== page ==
Turkish government denies claims by Pulitzer-winning American journalist that it supplied poison gas to opposition forces in Syria
ANKARA – The Turkish government has flatly denied claims by the Pulitzer Prize-winning journalist Seymour Hersh’s that Turkish intelligence, rather than the Syrian government, was behind the August 21 deadly sarin gas attack in the Ghouta area of Damascus.
Much of the international community has held the Syrian government responsible for the attack, and the government has agreed to destroy its stockpyle of chemical weapons. And the report has been flatly denied by officials in both the American and Turkish governments.
So who, exactly, is Seymour Hersh?
Despite being celebrated for huge journalistic coups, Hersh has a checkered reputation. His use of large numbers of anonymous sources has been criticized, and some of what he has written has been shown to be inaccurate. In 1969, he won fame by exposing a massacre perpetrated by U.S. troops in the Vietnamese village of My Lai. Between 347 and 504 unarmed civilians were killed, including infants.
But critics have said some of his later work has been inaccurate and difficult to believe -- and in some cases, demonstrably false. He asserted that a woman who knew of an affair by then-presidential candidate John F. Kennedy waved an enlarged version of an incriminating photograph at a Kennedy political rally. Hersh claimed that the Washington Star published a photograph of the woman and her photograph, but an examination of back issues of the newspaper on microfilm showed that was not the case.
One critic has said that, if Hersh is to be believed, he has anonymous sources in the governments of 30 foreign governments, as well as throughout the U.S. government -- a feat that would be extraordinarily difficult for any reporter to achieve. And Arthur Schlesinger, Jr., a renowned historian who also worked with President Kennedy, once called Hersh "the most gullible investigative reporter I've ever encountered."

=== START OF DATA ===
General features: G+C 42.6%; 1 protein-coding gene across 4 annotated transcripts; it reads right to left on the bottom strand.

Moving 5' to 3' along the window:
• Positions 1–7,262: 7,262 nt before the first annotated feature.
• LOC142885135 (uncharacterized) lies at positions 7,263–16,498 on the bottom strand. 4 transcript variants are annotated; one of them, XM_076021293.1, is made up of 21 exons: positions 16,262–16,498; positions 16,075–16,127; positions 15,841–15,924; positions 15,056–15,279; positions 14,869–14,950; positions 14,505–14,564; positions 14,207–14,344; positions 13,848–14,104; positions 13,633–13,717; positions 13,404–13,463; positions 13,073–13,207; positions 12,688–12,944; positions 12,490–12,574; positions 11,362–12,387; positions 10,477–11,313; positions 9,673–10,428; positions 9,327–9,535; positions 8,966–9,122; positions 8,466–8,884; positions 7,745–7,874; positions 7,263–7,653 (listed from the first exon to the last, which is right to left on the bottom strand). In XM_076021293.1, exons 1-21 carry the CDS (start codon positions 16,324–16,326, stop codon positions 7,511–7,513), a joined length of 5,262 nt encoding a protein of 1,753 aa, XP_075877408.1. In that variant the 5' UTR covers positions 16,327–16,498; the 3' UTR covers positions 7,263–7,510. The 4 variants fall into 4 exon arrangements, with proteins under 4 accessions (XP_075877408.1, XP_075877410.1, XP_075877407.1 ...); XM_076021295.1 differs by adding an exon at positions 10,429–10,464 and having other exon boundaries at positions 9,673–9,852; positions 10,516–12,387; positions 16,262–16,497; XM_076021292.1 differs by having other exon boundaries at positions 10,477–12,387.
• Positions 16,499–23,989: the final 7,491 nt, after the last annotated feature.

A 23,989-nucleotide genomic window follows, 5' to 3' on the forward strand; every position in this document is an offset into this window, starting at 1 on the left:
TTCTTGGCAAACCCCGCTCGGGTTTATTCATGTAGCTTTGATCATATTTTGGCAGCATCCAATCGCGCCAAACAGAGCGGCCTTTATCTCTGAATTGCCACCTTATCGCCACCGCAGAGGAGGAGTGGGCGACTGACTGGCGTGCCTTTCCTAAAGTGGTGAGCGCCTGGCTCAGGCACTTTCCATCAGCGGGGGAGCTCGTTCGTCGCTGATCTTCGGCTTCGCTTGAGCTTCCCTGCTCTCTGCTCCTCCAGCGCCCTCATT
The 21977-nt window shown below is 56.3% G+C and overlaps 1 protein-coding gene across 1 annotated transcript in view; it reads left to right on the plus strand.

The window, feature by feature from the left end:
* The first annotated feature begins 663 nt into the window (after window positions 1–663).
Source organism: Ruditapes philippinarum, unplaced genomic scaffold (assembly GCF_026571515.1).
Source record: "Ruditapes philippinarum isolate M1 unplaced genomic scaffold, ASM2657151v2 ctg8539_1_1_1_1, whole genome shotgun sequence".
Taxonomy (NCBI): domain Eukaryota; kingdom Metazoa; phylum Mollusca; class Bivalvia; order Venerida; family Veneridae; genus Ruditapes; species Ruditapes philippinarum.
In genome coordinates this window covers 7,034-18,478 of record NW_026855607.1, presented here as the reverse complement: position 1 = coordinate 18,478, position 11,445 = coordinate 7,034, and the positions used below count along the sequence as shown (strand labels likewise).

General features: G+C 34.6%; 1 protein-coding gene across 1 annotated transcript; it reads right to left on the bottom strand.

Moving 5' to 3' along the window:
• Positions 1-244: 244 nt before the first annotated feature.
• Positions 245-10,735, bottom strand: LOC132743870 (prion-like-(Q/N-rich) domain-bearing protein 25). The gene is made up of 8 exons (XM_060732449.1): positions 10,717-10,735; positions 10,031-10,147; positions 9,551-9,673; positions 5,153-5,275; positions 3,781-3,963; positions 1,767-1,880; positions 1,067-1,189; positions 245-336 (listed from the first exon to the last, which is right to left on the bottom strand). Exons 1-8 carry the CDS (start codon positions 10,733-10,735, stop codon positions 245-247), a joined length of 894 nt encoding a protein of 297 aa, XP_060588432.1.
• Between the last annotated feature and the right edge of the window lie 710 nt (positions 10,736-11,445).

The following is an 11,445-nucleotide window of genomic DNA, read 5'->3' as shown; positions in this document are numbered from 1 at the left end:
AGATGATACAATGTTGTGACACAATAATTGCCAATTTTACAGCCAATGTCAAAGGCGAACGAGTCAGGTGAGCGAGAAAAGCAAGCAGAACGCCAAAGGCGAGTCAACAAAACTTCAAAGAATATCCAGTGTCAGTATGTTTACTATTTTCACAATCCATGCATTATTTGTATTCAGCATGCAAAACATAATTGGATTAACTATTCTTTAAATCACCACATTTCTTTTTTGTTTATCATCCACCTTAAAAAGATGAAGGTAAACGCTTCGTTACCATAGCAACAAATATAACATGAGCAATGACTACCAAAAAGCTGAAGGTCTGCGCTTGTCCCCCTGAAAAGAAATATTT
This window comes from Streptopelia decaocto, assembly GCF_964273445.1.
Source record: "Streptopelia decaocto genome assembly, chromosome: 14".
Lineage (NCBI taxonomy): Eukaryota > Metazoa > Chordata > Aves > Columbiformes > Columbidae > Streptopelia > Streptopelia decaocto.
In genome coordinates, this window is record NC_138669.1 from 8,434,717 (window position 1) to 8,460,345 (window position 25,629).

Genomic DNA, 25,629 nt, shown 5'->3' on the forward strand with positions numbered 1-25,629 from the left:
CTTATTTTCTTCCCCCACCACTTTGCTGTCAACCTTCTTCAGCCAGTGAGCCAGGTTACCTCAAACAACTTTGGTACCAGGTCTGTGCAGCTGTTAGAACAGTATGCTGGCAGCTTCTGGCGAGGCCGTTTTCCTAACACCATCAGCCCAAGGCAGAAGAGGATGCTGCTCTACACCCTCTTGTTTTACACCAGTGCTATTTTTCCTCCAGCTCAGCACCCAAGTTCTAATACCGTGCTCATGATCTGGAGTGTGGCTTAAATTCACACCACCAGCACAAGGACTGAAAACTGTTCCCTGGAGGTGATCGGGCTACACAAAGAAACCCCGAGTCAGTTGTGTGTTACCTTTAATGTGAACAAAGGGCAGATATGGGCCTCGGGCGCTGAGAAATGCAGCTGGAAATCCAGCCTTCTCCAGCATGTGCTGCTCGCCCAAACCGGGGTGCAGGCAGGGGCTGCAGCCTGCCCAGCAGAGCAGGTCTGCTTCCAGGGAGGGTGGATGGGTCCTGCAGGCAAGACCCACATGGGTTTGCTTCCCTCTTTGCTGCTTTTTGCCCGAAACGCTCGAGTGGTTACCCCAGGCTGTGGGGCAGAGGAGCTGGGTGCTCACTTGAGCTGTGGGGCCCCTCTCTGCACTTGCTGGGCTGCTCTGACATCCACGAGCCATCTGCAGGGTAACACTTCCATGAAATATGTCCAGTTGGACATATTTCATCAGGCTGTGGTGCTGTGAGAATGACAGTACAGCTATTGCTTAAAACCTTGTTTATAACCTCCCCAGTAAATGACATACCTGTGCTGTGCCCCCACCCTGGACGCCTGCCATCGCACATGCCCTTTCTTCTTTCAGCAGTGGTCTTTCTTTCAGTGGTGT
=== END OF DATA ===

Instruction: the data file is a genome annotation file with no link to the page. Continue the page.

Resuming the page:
Still, his reports are generally taken seriously.
In his recent article in the London Review of Books, Hersh claimed that the poison gas used in Syria last year was supplied by Turkey to the al-Nusra Front in an effort to assign responsibility to the regime of Bashar Assad to speed international action against Assad's regime.
Earlier, U.S. President Barack Obama had said that if the Syrian government used chemical weapons, it would be crossing a "red line" -- implying that an American military response might be possible.
But in a recent article in the London Review of Books titled “The Red Line and the Rat Line” Hersh claimed that Turkey had supplied the al Nusra Front with chemical weapons that they used to carry out the 2013 attack. Officials in both the U.S. and Turkey denied the report immediately.
“We now know it was a covert action planned by Erdogan’s people to push Obama over the red line,” Hersh quoted a “former intelligence official” as saying. He did not identify the official.
“Our senior military officers have been told by the DIA and other intelligence assets that the sarin was supplied through Turkey – that it could only have gotten there with Turkish support. The Turks also provided the training in producing sarin and handling it,” Hersh said, refering to the U.S. Defense Intelligence Agency. Again, the allegation was attributed to a source Hersh did not identify.
The White House, in a statement issued to The Anadolu Agency, flatly refuted the report.
“The Assad regime, and only the Assad regime, could have been responsible for the chemical weapons attack that took place on August 21,” said Shawn Turner and Caitlyn Hayden in a statement initially issued to fact checkers working on the report and later sent to AA. “The suggestion that there was an effort to suppress or alter intelligence is simply false.”
Turkish officials echoed that sentiment.
“It is completely lie and slander,” Deputy Prime Minister Bülent Arinc said Monday at a press conference.
And independent critics have also criticizes Hersh's reporting.
Eliot Higgins, who wrote a response in Foreign Policy Journal to Hersh's allegations said that Hersh’s “work is so seriously flawed at a basic level that it seems a waste of time to seriously consider the accusations he's making based off a single unnamed source”
“Hersh's understanding of the August 21st attacks is so hugely flawed, and his claims are so reliant on one unnamed source,” Higgins told AA.
Higgins has investigated the Syrian civil war.
Turkey hosts more than 800,000 Syrian refugees from the war between forces loyal to Assad and those trying to unseat him. Turkey’s politics in Syrian conflict often becomes a debate both within and outside of Turkey.
Turkey has said that it not only supports Sunni refugees but its borders are open to those trying to flee the war.
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